Lisa quotes Lee Odden: “If it can be searched, it can be optimized.” PRs, blogs, videos, images, posts, tweets, profiles can (and should) be optimized.

Socialize
Schmooze with the media– schmoozing forms and platforms have changed.  Go to tweet-ups. Check out the conversation happening at #journchat. Socialize with the media on Facebook & LinkedIn. Also, schmooze with your customers via tweets, blogs, FB, 4sq, etc.

Is foursquare the “new PR darling” ?
If you’ve got a brick & mortar biz, Lisa strongly recommends claiming your listing on  4sq, using it to promote in-store specials, reward your customers, know who’s coming into your store…

Lisa’s Top Tips

  • Have a content strategy. Break it down to daily/weekly/monthly strategies.
  • Add social media IDs/ links to press release.
  • Add sharing tools in the news room.

[Freebie: For cheap PRs, Sally recommends The Open Press – $20 per PR – you will be indexed Google News in 10 minutes. Whoa.]

Next up was Brett Tabke. He shared a story about how PubCon targeted influentials via social media, not PPC.

Gem Quotations

  • “SEO is not a profession, it is a lifestyle.”(Oh baby. That tweet got some serious RT-love, especially with the ad-lib hashtag, #geeksforlyfe.)
  • “People tell you to optimize this or that. I say, optimize everything… make it part of your day-to-day life.” (Yes!)

Facebook vs Google
Compete stats showed in April 2010, Facebook finally surpassed Google for most uniques per day (stats may have been slightly skewed because every time you log into FB– maybe 7x each day… its counted as a unique).

“What a changing of the guard we’ve had in the last few years,” Brett noted. “What we’re in now is EVOlution, not REVOlution. As SEOs/SEMs, we are in a unique position to see what’s leading edge and adopt it before it reaches a tipping point.”

Twitter & Influentials: The PubCon Story
Background: PubCon spent $65k on PPC ads over 4 years. Tragically, they could not track a single sign-up for the conf from a single PPC ad (and there were over 200k ads served up… yikes.)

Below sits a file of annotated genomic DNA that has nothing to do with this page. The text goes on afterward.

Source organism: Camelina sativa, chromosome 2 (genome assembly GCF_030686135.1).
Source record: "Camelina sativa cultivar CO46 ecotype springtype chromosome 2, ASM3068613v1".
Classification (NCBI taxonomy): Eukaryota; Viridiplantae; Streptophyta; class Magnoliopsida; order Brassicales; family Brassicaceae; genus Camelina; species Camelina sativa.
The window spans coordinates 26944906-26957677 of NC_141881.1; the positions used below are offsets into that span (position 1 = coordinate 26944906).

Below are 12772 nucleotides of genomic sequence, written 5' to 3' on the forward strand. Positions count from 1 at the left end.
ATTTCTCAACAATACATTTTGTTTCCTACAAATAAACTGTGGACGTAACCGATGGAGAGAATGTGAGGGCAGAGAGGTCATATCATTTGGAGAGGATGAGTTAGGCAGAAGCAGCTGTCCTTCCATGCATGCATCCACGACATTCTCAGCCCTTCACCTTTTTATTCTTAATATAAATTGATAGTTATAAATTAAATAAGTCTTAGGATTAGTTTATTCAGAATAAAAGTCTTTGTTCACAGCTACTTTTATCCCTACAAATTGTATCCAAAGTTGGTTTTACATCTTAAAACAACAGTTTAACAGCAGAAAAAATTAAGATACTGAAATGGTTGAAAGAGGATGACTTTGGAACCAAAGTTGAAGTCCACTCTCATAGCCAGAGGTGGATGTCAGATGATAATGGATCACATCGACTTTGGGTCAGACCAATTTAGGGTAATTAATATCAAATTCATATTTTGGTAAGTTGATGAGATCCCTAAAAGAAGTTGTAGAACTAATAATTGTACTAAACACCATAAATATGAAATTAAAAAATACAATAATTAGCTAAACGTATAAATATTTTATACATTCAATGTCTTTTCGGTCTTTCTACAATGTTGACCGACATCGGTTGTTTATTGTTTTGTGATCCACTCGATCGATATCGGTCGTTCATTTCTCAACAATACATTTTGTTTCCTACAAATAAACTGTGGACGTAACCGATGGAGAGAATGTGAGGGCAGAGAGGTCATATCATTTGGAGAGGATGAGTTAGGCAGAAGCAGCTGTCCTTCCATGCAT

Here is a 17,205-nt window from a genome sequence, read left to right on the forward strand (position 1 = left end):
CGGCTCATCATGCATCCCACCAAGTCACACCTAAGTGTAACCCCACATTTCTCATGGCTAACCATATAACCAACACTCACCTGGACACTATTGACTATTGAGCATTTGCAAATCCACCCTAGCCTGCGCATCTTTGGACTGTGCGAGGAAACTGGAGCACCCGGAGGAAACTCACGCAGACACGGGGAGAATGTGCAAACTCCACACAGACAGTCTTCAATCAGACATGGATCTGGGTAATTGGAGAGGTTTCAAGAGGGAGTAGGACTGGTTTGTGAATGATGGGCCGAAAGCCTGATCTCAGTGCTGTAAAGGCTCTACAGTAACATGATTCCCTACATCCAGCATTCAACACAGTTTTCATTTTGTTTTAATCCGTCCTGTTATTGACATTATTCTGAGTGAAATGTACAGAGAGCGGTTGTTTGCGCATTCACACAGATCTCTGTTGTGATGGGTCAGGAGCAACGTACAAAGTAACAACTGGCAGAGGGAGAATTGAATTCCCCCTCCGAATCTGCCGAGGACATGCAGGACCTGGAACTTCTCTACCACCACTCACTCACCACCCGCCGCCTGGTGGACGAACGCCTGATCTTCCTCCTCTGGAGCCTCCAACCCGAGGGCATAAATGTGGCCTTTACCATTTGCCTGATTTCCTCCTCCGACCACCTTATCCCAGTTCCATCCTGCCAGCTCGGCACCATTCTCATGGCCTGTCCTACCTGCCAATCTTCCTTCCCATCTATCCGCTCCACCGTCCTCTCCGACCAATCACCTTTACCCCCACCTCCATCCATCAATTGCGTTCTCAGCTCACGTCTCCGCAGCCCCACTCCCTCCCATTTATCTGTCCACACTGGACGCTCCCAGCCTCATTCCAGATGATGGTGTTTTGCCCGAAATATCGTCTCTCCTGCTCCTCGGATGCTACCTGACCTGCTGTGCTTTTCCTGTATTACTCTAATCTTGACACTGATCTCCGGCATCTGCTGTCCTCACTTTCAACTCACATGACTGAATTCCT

“We realized people were not going to sign up for a conference based on a PPC ad,” Brett admitted.

With the crash of 2008, the economic downturn, sales flat-lined, and there was a serious conf crisis. So PubCon reevaluated every part of their marketing strategy. Conclusion: it was time for the marketing conference to get serious about marketing.

Trust & Recommendation
A survey showed people invest in / sign up for a conference based on a recommendation from a friend/association etc.  The opportunity for PubCon was with word of mouth marketing. So, they took a second look at Twitter… and behold, PubCon’s AH-HA moment!

Blogging vs. Tweeting
Blogs live forever – tweets don’t. Back up: what IS tweeting? Brett looks at it like a one-time broadcast event. Retweeting is when the event enters reruns. PubCon switched to an “all Twitter all the time” strategy in 2009. They spent zero dollars on marketing and ads.

The results: attendance for PubCon rose 30% during a time when other conferences were seeing declines in attendance. Wow.

Retweet Reach
PubCon has 26,000 followers. Those followers have a collective total of 22 mil followers. That’s a helluva reach!

Tweet & RT Trends

  • 20% of tweets have links
  • 70% of retweets have links
    • This makes RTs technically seem more educational, informative because they contain links to resources.
  • Afternoons are RT-heavy
  • Highest tweet day = Wednesday
  • Highest RT days= M & W, 2:15-3:30 pm EST
  • #1 Twitter city = London, England

Brett’s Tips:

  • Follow all your competitions followers. They will follow you back :) .
  • Put tweet it buttons everywhere! Make sharing your stuff super easy.
  • Leverage Klout.com to identify influentials. (Klout is like page rank for Twitter.
  • Track retweeters, thank them. Keep score. RT your friends. Share, share, share!
  • Leverage social media monitoring tools like Radian 6 & Trackur (great sentiment analysis!).

Last but not least, Kristjan shared some more time-based stats for indexing news based on a case study about yes, Beyonce. So. Beyonce was recently accused of stealing fashion design.

  • The story went live 9:10am
  • Google picked up at 9:12 am
  • The 1st organic visitors came through Twitter 9:29 am
  • Google News returned the 1st visitor at 10:41 am
  • News media comes in at 1:31 pm

Findings & Action Points

  • After checking out 2 million visits, it shows that Google web is still #1 research tool.
  • Google News is #2, but it stands to show that news results are in blended web results.
  • Know what type of analytics are you using to monitor your site.
  • Don’t focusing on overall trends– look instead at who’s actually coming in- where are they from, what their language is, their vernacular.
  • When sending out PRs, use Google KW tool & Google Trends to incorporate the best words for your target audience.

So what do you say? Are you ready to spread your wings, open your mind, and leverage both search & social to propel your PR campaigns?